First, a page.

Artificial Intelligence For Natural Disasters A California tech firm believes that artificial intelligence can help communities prepare for, and respond to, quakes.
NPR logo

Betting On Artificial Intelligence To Guide Earthquake Response

  • Download
  • <iframe src="" width="100%" height="290" frameborder="0" scrolling="no" title="NPR embedded audio player">
  • Transcript
Betting On Artificial Intelligence To Guide Earthquake Response

Betting On Artificial Intelligence To Guide Earthquake Response

  • Download
  • <iframe src="" width="100%" height="290" frameborder="0" scrolling="no" title="NPR embedded audio player">
  • Transcript


Planning for natural disasters involves dealing with a lot of uncertainty, but advances in artificial intelligence may allow computers to take some of the guesswork out of the planning process. NPR's science correspondent Joe Palca traveled to Palo Alto, Calif. That's where a startup company is using machine learning and artificial intelligence to advise fire departments on how best to respond in an earthquake.

JOE PALCA, BYLINE: Computers may play a role in preparing for and responding to natural disasters like earthquakes, but Nicole Hu knows they'll never play the most important role.

NICOLE HU: The true heroes on the ground are the ones who actually know how to respond in terms of a disaster.

PALCA: Hu is chief technology officer for a startup called One Concern. Her company is trying to make the job of first responders easier when an earthquake hits. I met Hu at her well-appointed, open-plan office in Palo Alto. We sat in her conference room as she sketched out how she is using artificial intelligence to do this. The key is providing computers with mountains of data relevant to predicting what's at risk in an earthquake - for example, data about the built environment, things like homes and buildings.

HU: We have almost every information about most buildings in the United States.

PALCA: What they're made of, when they were built, how likely they are to collapse when the ground starts shaking. There's also a lot of data about the natural environment.

HU: What is the soil like? What's the elevation like? What's the general humidity like?

PALCA: What's the underlying geology in an area like? All this data lets you build maps of what regions are most vulnerable in an earthquake.

HU: Machine learning does help you do that.

PALCA: Here's basically how it works. The computer takes all this data and makes a prediction about what will happen in an earthquake. It then uses data from past earthquakes to see whether its predictions are any good and then revises its predictive models. In other words, it learns as it goes. Stanford University earthquake engineer Gregory Deierlein is an adviser for One Concern. He says one of the most remarkable things about the company's software is it can incorporate data from an earthquake as it's happening and adjust its predictions in real time.

GREGORY DEIERLEIN: Those sort of things used to be research projects where after an event, we would collect data, and a few years later we'd produce new models.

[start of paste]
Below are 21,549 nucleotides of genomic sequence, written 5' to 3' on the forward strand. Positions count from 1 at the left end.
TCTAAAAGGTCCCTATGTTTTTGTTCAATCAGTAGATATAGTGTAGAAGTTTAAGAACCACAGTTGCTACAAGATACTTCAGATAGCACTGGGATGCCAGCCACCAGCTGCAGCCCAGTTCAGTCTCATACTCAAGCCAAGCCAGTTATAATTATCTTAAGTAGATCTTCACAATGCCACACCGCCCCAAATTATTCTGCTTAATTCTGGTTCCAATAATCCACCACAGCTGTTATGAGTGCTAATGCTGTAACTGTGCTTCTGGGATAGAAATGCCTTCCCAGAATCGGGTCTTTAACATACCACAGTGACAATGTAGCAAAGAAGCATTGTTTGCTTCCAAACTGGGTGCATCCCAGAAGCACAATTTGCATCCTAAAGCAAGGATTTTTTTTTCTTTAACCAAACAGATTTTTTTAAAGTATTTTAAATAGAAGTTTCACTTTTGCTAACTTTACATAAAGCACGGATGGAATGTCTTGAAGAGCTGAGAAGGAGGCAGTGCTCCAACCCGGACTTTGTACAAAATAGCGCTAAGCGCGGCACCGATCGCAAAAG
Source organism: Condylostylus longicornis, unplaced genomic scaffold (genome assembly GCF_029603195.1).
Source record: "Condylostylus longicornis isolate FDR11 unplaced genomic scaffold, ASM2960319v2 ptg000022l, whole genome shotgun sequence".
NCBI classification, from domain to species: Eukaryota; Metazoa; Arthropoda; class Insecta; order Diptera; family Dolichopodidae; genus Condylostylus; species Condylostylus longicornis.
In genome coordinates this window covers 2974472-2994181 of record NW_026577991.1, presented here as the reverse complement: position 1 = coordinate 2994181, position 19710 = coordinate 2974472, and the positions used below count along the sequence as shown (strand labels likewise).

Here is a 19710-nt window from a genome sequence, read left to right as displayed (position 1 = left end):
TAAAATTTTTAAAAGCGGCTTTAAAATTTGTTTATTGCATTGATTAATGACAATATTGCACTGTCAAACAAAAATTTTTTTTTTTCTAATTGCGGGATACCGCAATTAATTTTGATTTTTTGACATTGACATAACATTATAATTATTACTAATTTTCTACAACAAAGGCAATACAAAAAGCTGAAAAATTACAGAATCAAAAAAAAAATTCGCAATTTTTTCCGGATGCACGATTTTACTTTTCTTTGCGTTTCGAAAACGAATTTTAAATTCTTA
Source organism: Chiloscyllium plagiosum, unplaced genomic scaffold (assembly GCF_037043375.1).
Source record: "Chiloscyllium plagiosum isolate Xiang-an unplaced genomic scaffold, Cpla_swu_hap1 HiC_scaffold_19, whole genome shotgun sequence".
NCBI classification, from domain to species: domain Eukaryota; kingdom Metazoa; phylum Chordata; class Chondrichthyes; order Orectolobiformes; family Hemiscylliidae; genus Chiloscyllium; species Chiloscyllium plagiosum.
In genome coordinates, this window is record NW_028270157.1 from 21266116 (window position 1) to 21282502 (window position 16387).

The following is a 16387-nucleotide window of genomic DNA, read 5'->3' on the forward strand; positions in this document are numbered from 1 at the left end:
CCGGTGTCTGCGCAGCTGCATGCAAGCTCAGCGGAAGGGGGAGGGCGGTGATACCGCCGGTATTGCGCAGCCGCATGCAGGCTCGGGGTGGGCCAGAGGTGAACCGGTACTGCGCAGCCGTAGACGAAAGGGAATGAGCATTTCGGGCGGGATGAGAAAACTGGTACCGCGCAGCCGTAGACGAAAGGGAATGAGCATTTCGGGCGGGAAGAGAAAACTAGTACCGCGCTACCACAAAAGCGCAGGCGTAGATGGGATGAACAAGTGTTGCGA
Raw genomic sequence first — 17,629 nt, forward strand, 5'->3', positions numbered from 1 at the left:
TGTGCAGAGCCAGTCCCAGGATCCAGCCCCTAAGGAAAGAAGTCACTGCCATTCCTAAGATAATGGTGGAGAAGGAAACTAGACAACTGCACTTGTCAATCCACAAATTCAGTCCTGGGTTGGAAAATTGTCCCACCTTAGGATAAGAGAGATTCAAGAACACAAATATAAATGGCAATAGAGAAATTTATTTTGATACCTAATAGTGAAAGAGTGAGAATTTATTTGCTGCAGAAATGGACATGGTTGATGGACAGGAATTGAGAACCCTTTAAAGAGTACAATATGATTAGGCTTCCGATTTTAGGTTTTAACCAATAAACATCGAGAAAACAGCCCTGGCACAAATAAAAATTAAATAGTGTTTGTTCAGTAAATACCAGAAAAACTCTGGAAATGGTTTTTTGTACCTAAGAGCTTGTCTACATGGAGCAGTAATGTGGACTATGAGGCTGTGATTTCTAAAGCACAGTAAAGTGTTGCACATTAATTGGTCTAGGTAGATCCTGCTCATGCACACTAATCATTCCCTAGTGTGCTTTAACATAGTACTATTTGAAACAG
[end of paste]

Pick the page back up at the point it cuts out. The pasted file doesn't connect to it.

PALCA: Now the new models appear in a matter of minutes. Still, even though he's an adviser to One Concern, Deierlein says he doesn't know all the details of their approach.

DEIERLEIN: Like many kind of startup companies, they're not fully transparent in everything they're doing. I mean, (laughter) that's their kind of proprietary knowledge that they're bringing to it.

PALCA: Even if their methods are a bit opaque, some first responders are already convinced the software will be useful. I went to visit Fire Chief Dan Ghiorso of the Woodside Fire Protection District just up the road from Palo Alto. Ghiorso's district is about 32 square miles.

DAN GHIORSO: So it's quite a large district. And we have the San Andreas fault running a couple hundred feet behind us.

PALCA: Ghiorso says in the past when an earthquake hit, he'd have to make educated guesses about what parts of his district might have suffered the most damage and then drive out and have a look. The software changes that. He calls up a map of how his fire district might look if a 6.9-magnitude earthquake struck nearby.

GHIORSO: Instead of all of it being blue where there's no damage, we have some of what they call level two and then level three.

PALCA: Level three are areas predicted to have bad damage. They show up as red on the map.

GHIORSO: So what I would do is, if this was a live scenario, I would look at this and say, hey, we need to get some people out into those red areas and see, what is the damage? Is there really damage?

PALCA: Now, these are just computer-generated predictions. But Ghiorso says he's sure they'll be extremely useful in a real disaster for showing where help is needed the most.

GHIORSO: Instead of me taking my educated guess, they're putting science behind this. So I'm very confident.

PALCA: Unfortunately, it's going to take a natural disaster to see if his confidence is fully justified. Joe Palca, NPR News.

Copyright © 2018 NPR. All rights reserved. Visit our website terms of use and permissions pages at for further information.

NPR transcripts are created on a rush deadline by Verb8tm, Inc., an NPR contractor, and produced using a proprietary transcription process developed with NPR. This text may not be in its final form and may be updated or revised in the future. Accuracy and availability may vary. The authoritative record of NPR’s programming is the audio record.